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The following summary looks at trends in trucking and marine for the month of November 2020
By Kim Biggar
November 10: COVID-19 Affecting Cargo Theft Trends – Truck News
North American cargo theft is on the rise this year, and the COVID-19 pandemic caused a spike in cargo crime in April.
April 2020 saw a 107% jump in cargo thefts compared with April 2019, according to CargoNet.
There have been 1,080 reported thefts in the U.S. and Canada so far this year, up to September 30.
“Most occurred within a five-month period,” said Keith Lewis, CargoNet’s vice-president of operations, referring to the height of the initial COVID outbreak in the spring. Cargo thefts decreased in September, but Lewis anticipates another increase will come in November, as holiday shipments ramp up.
November 16: IRU Warns of Trucking Insolvencies and ‘Irrevocable Damage to Supply Chains’ – The Loadstar
Road freight representatives have renewed their calls for governments around the world to provide more financial support to trucking companies amid warnings of widespread bankruptcies.
According to new research from the International Road Transport Union (IRU), the global road freight sector is poised to post a combined loss of $679 billion this year.
Despite the mounting losses, the IRU said governments around the world have done little to help a sector largely comprising small to medium-sized enterprises (SMEs).
“The vast majority of the more than 3.5 million road transport companies we represent are SMEs, and they are the glue that holds global supply chains and mobility networks together,” said IRU secretary general Umberto de Pretto.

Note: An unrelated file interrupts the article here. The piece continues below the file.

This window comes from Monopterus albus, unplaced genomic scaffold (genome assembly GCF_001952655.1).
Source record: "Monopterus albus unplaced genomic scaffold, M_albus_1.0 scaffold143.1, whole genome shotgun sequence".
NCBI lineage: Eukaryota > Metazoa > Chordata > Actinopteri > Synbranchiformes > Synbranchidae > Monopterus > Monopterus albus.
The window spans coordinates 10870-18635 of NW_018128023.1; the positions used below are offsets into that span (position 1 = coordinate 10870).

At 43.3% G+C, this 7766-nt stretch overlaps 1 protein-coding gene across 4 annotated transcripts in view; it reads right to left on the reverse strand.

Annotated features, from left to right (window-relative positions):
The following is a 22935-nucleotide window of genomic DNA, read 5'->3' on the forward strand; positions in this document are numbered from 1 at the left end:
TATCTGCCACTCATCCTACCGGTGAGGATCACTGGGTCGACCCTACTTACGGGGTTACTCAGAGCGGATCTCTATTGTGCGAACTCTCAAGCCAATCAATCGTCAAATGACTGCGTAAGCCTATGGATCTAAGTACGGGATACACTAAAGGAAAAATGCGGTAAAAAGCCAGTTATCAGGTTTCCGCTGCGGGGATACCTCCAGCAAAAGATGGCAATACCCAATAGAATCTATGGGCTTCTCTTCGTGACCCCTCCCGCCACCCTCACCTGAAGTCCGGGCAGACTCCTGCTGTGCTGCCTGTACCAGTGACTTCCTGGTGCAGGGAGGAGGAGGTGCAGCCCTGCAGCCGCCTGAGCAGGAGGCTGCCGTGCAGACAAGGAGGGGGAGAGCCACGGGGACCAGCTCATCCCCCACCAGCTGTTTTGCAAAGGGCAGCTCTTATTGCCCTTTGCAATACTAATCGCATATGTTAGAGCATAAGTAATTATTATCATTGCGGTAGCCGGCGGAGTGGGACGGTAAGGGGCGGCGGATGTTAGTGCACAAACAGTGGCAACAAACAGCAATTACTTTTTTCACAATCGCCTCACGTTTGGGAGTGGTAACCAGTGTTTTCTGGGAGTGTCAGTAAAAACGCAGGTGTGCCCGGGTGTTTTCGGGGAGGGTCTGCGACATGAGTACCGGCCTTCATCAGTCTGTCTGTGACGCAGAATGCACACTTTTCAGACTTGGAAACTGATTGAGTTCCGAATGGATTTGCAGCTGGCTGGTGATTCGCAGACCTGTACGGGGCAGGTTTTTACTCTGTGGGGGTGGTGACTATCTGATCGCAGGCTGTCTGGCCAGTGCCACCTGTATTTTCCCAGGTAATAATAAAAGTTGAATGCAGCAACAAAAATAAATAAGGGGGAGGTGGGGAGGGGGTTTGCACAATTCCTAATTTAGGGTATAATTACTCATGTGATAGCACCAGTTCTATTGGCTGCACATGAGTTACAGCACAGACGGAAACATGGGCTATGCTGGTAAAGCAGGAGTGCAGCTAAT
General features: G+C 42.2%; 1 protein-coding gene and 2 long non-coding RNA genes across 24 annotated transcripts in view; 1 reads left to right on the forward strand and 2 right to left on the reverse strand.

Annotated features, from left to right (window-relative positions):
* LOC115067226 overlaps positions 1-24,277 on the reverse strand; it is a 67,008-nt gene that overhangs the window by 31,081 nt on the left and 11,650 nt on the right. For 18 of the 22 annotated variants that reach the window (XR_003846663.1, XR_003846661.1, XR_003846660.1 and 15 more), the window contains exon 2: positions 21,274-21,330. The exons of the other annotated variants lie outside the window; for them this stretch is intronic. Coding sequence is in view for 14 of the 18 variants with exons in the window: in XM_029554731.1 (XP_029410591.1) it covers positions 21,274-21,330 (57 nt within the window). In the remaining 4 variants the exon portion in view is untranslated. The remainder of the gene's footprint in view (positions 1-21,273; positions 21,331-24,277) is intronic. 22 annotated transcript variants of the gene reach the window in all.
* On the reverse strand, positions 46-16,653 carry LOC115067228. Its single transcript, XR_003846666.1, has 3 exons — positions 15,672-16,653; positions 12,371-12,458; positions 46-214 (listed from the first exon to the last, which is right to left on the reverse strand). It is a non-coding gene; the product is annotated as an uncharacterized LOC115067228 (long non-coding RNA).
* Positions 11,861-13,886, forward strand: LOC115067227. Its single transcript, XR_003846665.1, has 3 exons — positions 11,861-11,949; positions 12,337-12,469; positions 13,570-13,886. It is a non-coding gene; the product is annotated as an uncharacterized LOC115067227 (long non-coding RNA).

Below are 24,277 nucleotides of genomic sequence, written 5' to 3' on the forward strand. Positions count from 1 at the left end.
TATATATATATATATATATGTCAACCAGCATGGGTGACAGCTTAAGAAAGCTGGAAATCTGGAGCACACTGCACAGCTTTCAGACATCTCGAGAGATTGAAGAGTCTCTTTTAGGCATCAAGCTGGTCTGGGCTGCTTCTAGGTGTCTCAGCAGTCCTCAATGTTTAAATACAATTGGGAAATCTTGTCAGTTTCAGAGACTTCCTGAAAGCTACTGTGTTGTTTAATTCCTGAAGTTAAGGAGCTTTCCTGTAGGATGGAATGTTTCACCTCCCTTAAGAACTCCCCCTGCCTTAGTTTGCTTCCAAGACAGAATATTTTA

“Most are struggling to pay their bills and this is a huge threat to the global economy.”
November 25: Trucking Companies Could See Double-Digit Rate Increases Next Year – Inside Logistics
Trucking providers should expect to see continued strong market conditions into 2021, when 10% contract rate increases could be the norm, as a lack of drivers keeps a lid on capacity and low retail inventories drive freight demand.
While carriers are scrambling to order trucks and trailers to keep up with demand, Paul Kroes, market insights leader for Thermo King Americas, predicts drivers will be the limiting factor in 2021.
November 3: Shippers Should Plan for Higher Ocean Freight Contract Prices – Lloyd’s Loading List
Cargo owners should start planning for an upwards correction in long-term ocean freight contract prices, according to container shipping consultancy Sea-Intelligence, which believes the current levels of contract rates are not high by historical standards and that the low rates enjoyed by customers in recent years are the “aberration.”
Having reviewed price developments over the past 22 years, Sea-Intelligence concluded that the current level of long-term contract rates “are not high,” except in contrast to the weak rates in recent years, which were caused by a severe vessel overcapacity resulting from the last global financial crisis.
But it also warned of major uncertainties ahead, with the coronavirus flaring up again in many major economies.
November 5: Double Whammy for Shippers: Record Rates and Surcharge Surges – The Loadstar
With shippers facing skyrocketing container freight rates and premium fees across main and secondary trades, ocean carriers are now pummelling their customers with a mass of equipment imbalance and intermodal surcharges.
The strategy of carriers is to get as many boxes back to Asia in the shortest possible time to take advantage of exceptionally strong demand and record-high rates, and to do so it is hitting shippers with extra costs.